|Kushite King of Meroe|
Arqamani's pyramid: first one from the left.
|Reign||late 3rd to early 2nd Century BCE|
|Died||Second Century BCE|
|Buried||Pyramid at Meroë: Beg. N 7|
King Arqamani was a Kushite King of Meroë dating to the late 3rd to early 2nd century BCE who is known from inscriptions from Philae and Dakka. Identified as Meroitic for Ergamenes king of Meroë or Upper Ethiopia at the time of Ptolemy II Philadelphus mentioned by Diodorus Siculus, though it is possible that several kings were fused into a single figure.
- Horus name: Djeret-netjer-en-perefkai(..)ef-Setepenamunre-suab-tawy ("The God's Hand in his temple, Whose arm is raised (..) Chosen of Amun to purify the Lands")
- Prenomen: Djeretankhamun ("Living hand of Amun") with epithet Titre ("Image of Re")
- Nomen: Arqamani with epithet Ankhdjet-mery-iset.
Török mentions mortuary names. The mortuary Horus name is Kashy-netjery-kheper ("The Kushite whose coming into being is divine"). The nomen is accompanied by Ankhdjet-mery-iset (Egyptian) and Mkltk Istrk which is written in Meroitic script and whose meaning is not known.
 Monuments and Inscriptions
 Diodorus Siculus story of Ergamenes
Diodorus Siculus provides us with the Hellenistic view on the Kushite King of Meroë. It is possible that Greeks fused several rulers with similar names into a single figure named Ergamenes, however identification with Arqamani seems reasonable. Kings Ptolemy II Philadelphus and Ergamenes lived in peace; moreover, Ergamenes was instructed in Greek philosophy, favored Greek art and its way of life. Ergamenes resented the tradition of ancient Egypt and the Ethiopian priests control over the King's power and preferred the absolute power of his neighbor, Philadelphus.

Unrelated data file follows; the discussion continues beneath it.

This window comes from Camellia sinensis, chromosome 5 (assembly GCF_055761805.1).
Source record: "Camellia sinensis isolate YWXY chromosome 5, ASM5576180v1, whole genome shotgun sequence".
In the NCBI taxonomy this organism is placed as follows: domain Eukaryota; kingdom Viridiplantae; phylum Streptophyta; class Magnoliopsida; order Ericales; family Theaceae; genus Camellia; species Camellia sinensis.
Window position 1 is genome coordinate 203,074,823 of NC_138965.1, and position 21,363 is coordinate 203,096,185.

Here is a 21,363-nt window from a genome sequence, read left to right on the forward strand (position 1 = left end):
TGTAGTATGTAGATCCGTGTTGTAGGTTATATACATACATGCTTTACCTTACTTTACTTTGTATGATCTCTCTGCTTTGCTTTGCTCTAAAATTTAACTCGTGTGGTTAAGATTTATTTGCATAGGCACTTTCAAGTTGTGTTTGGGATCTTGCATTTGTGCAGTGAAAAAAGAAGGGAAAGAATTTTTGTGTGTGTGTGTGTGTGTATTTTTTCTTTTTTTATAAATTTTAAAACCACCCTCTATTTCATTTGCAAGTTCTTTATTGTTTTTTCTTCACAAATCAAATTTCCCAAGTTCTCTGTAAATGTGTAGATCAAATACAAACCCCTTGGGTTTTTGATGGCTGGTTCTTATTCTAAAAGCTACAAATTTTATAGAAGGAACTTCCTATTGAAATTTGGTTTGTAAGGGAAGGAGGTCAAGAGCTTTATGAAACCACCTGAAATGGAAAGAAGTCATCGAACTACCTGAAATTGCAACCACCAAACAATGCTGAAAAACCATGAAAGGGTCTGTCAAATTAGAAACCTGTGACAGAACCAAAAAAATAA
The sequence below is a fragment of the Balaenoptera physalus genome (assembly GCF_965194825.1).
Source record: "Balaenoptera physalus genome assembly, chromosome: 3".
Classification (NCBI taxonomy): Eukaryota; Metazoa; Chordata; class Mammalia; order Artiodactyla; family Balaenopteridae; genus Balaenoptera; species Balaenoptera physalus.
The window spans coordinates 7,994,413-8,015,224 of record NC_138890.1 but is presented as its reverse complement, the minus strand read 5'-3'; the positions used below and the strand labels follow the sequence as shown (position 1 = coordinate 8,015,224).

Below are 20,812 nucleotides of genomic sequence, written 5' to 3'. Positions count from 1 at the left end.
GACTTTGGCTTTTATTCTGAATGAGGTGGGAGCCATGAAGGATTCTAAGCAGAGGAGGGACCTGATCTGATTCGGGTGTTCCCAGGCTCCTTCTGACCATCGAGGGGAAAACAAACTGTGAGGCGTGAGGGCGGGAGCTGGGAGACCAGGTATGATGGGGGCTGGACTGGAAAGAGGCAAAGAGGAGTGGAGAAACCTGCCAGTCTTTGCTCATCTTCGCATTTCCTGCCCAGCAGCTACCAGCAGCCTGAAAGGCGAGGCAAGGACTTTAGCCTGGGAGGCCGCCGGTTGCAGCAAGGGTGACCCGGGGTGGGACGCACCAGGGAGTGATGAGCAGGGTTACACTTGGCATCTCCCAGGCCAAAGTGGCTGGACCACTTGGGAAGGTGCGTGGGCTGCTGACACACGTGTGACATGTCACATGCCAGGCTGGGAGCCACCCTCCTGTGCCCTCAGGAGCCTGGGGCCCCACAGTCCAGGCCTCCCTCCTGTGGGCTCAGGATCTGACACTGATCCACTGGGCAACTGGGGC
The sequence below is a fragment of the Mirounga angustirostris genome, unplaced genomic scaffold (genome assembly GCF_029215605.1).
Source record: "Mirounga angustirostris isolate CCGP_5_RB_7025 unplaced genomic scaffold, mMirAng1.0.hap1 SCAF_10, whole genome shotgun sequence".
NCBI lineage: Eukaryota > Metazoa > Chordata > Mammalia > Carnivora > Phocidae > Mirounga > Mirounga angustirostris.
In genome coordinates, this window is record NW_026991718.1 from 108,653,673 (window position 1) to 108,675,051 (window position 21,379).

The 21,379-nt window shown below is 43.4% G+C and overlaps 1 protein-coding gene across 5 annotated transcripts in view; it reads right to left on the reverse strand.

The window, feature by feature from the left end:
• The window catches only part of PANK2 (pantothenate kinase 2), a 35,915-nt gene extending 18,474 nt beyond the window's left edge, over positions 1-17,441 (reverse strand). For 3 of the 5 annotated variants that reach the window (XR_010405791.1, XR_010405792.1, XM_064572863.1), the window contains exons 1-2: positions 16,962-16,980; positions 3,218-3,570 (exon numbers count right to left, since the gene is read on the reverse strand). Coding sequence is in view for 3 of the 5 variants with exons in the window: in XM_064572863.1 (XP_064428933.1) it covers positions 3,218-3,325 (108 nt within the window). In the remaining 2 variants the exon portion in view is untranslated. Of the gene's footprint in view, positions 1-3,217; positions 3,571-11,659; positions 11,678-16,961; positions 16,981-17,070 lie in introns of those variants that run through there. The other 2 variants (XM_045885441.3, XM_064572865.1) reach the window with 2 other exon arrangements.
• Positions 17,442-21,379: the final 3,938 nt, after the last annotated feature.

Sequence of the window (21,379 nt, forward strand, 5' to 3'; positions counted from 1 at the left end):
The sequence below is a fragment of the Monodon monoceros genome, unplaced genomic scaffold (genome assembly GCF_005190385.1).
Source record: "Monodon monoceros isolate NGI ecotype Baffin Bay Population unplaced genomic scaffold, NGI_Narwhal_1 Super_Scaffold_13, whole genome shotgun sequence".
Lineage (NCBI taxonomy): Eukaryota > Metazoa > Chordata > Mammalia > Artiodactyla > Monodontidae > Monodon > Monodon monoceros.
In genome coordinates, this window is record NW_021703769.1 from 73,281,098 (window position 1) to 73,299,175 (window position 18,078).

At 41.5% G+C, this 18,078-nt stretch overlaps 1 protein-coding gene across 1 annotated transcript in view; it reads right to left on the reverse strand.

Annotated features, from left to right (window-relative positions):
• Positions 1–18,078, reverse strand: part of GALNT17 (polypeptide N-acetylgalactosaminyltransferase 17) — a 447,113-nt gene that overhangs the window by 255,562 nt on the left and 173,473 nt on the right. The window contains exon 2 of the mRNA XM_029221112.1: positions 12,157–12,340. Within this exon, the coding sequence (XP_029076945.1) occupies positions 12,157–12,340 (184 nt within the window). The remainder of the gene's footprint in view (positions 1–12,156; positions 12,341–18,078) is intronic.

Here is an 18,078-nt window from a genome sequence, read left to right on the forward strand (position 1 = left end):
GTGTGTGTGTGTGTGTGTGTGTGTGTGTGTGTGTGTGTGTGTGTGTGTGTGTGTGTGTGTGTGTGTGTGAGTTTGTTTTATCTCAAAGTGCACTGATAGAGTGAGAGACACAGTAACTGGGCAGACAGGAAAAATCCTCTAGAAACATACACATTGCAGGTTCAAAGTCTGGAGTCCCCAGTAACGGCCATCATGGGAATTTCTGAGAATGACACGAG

A death of the kings, is still more extra-ordinary. The priests at Meroë have acquired great power. When they form a resolution, they send a courier to the king, with an order to him to die. They tell him that the gods (or oracles) had thus decreed, and that he would be guilty of crime if he violated an order from them. They added many other reasons, which would easily influence a simple man, aware of ancient custom, and who has no strength of the mind sufficient to resist such an unjust command. The first kings submitted to this cruel sentence. Ergamenes, who reigned at the time of the second Ptolemy, and who was instructed in the philosophy of Greece, was the first who dared to throw off this ridiculous yoke. He went with his army to the place difficult to get to, or fortress, when was formally the temple of gold of the Ethiopians, and caused all the priests to be massacred, and instituted himself a new religion.—Diodorus Siculus, Story of Ergamenes
- J. Desmond Clark. The Cambridge history of Africa. Cambridge University Press. pp. 228, 241. ISBN 978-0-521-21592-3. Retrieved 17 March 2011.
- Samuel Sharpe (1859). The history of Egypt: from the earliest times till the conquest by the Arabs, A.D. 640. E. Moxon. p. 316. Retrieved 17 March 2011.
- George Alexander Hoskins. Travels in Ethiopia, above the Second Cataract of the Nile. Exhibiting the State of that Country, and Its Various Inhabitants, under the Dominion of Mohammed Ali and Illustrating the Antiquities, Arts, and History of the Ancient Kingdom of Meroe. Elibron.com. p. 314. ISBN 978-1-4021-6047-9. Retrieved 17 March 2011.
- László Török, The kingdom of Kush: handbook of the Napatan-Meroitic Civilization, 1997
 Further reading
- Laszlo Török, in: Fontes Historiae Nubiorum, Vol. II, Bergen 1996, 660-662
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